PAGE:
self-defeating personality disorder


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self-defeating personality disorder

 
a personality disorder characterized by a persistent pattern of behavior detrimental to the self, including being drawn to problematic situations or relationships, failing to accomplish tasks crucial to life objectives, excessive self-sacrifice, inviting criticism and anger, undermining of pleasurable experiences, and inability to enjoy the rewards of success.
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Kirk and Kutchins (1992) joined the list of critics with publication of The Selling of DSM and their new book, Making Us Crazy, is a meticulously researched analysis of individuals and groups who participated in the controversial evolution of posttraumatic stress disorder, masochistic personality disorder, self-defeating personality disorder, borderline personality disorder, and homosexuality as a mental disorder.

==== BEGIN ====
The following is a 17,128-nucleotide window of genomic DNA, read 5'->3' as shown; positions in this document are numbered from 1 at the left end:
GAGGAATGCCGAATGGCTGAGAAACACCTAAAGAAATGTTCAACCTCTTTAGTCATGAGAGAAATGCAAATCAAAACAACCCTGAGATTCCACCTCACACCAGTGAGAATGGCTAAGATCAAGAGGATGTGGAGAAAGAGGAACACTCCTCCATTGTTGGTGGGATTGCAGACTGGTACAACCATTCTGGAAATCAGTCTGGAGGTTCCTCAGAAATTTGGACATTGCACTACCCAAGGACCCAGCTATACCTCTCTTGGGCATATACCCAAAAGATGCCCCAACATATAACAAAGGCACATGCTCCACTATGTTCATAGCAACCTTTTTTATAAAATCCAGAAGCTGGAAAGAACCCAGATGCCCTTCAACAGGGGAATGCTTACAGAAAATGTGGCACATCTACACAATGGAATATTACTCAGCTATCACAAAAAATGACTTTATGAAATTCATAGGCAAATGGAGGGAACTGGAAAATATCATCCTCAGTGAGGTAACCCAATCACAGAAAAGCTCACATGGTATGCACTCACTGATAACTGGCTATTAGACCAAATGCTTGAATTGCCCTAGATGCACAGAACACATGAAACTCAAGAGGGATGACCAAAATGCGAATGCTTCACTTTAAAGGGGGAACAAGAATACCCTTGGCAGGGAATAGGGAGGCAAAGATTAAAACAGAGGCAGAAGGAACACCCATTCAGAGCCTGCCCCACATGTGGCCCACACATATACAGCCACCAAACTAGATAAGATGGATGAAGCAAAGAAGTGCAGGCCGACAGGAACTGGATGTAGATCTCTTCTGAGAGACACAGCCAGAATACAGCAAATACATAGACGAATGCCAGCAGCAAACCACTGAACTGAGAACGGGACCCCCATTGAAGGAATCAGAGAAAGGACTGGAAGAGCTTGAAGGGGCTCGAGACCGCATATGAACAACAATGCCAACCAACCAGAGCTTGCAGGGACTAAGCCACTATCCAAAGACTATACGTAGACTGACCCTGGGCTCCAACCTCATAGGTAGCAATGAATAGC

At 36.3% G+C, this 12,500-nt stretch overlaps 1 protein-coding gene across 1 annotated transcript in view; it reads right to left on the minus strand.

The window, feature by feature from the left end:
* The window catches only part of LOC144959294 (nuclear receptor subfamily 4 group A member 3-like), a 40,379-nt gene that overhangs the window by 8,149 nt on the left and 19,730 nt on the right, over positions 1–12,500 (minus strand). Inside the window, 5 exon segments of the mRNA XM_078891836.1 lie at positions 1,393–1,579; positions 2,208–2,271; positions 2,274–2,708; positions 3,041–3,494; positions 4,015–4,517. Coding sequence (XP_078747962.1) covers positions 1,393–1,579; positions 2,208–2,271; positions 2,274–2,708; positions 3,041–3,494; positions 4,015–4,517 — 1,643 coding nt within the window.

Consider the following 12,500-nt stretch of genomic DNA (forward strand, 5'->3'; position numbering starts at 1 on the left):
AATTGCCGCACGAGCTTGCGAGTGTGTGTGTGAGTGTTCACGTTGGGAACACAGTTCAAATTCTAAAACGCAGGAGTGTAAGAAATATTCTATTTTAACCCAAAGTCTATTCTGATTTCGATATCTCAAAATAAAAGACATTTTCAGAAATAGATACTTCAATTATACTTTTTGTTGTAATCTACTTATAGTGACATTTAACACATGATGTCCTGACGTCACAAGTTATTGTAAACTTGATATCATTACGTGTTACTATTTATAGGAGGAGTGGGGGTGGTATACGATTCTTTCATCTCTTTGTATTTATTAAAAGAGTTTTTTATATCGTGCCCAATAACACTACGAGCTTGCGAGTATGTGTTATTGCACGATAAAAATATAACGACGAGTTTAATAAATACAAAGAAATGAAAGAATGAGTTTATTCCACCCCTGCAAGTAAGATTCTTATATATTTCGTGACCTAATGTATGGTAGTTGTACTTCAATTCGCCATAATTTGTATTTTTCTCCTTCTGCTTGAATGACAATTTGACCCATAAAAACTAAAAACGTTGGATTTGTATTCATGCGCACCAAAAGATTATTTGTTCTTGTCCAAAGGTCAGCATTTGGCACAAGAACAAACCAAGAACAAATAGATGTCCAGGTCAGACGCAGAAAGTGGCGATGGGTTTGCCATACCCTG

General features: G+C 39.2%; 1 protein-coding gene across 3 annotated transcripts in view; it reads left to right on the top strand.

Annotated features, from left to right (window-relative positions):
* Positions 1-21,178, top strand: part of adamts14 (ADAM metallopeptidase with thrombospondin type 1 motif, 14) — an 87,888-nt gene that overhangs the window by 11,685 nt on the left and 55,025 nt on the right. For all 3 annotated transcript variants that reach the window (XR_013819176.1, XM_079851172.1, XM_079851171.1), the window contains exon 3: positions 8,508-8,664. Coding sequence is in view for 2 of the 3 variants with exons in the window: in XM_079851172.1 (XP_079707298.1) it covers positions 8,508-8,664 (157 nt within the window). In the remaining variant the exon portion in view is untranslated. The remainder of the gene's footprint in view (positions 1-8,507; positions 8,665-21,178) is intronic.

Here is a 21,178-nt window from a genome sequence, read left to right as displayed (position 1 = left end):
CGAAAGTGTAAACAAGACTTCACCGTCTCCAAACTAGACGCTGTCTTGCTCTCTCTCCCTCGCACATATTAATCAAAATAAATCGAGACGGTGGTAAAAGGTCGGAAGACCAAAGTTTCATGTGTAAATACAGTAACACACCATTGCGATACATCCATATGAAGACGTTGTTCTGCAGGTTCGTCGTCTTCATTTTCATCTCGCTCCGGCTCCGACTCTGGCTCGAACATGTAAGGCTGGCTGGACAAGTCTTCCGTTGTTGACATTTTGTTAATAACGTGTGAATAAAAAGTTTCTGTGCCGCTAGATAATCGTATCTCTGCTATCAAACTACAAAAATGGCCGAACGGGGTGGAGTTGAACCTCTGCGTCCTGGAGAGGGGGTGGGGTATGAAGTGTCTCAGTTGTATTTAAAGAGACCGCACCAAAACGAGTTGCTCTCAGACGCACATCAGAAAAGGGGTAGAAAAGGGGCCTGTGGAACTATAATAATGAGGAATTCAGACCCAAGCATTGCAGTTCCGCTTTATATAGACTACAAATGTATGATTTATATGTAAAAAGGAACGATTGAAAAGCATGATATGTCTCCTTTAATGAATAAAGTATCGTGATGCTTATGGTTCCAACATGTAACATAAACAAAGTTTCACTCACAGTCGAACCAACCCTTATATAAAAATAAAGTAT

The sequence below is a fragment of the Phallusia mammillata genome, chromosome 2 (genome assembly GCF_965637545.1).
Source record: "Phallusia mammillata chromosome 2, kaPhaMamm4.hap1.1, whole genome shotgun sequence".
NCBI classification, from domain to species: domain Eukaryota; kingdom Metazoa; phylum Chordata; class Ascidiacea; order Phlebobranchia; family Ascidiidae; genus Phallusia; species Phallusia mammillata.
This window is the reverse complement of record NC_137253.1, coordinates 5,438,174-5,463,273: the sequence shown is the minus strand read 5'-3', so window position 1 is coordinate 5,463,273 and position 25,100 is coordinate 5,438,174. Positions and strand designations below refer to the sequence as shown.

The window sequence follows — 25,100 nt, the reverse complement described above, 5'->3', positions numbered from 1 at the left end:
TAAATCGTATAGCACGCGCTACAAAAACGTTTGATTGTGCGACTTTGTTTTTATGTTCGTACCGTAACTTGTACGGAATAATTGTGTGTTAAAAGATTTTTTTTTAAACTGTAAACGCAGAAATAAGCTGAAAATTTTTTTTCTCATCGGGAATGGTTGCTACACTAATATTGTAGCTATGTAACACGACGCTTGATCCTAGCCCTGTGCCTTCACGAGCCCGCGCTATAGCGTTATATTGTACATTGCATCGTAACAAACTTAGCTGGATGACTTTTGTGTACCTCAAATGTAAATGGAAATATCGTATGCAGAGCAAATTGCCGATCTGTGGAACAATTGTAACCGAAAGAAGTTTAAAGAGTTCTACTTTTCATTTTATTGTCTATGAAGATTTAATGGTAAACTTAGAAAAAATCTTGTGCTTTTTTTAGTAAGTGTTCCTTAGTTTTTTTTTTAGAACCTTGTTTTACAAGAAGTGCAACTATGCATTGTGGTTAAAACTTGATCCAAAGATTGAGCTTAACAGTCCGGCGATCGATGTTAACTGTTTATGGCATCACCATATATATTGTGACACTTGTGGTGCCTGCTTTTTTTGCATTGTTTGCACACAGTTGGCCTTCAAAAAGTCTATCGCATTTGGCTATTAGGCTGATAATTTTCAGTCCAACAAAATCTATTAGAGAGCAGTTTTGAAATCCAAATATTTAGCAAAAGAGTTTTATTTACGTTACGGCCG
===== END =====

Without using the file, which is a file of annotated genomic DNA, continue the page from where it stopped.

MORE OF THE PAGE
Other chapters on post-traumatic stress disorder, self-defeating personality disorder, masochistic personality disorder, and borderline personality disorder contain useful historical anecdotes.
Self-defeating personality disorder includes women who repeatedly enter into relationships with men who abuse them as well as men who persist in taking menial jobs far below their vocational training.